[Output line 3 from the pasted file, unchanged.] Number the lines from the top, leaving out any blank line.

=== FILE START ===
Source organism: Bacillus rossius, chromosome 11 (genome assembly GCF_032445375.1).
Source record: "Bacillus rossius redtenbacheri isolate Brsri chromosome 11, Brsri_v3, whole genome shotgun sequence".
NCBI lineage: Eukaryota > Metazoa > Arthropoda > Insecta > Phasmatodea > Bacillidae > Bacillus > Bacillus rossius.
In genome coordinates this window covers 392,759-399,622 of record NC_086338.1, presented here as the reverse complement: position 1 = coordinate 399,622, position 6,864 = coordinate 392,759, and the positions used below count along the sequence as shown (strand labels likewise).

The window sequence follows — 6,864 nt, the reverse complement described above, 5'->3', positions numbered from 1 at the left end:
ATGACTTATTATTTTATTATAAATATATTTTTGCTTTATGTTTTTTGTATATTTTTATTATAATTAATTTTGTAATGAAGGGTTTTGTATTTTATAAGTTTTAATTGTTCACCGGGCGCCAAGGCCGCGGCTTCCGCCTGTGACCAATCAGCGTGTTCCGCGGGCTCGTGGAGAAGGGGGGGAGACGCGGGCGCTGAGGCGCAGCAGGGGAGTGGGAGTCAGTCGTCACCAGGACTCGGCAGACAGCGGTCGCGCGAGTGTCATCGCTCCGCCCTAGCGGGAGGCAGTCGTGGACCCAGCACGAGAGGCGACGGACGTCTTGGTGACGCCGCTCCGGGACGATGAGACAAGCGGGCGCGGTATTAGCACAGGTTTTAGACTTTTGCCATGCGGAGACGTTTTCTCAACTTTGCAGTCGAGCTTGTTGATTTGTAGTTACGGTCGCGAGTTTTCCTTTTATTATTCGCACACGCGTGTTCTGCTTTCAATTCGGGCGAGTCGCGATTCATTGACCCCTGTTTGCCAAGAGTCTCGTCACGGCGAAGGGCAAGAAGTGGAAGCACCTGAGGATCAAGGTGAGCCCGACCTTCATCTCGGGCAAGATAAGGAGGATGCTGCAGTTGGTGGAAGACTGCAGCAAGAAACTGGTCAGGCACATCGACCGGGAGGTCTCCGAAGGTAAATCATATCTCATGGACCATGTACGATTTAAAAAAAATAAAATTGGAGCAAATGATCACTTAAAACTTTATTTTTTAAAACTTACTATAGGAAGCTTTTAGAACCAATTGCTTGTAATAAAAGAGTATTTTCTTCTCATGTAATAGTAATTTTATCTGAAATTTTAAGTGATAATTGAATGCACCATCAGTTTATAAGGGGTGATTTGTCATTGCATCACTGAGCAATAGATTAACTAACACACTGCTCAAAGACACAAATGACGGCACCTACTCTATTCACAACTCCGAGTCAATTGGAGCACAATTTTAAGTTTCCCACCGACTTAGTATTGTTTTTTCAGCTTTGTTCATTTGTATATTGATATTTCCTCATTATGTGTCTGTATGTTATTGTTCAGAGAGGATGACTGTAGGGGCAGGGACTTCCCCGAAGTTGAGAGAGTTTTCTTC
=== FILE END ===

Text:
NCBI lineage: Eukaryota > Metazoa > Arthropoda > Insecta > Phasmatodea > Bacillidae > Bacillus > Bacillus rossius.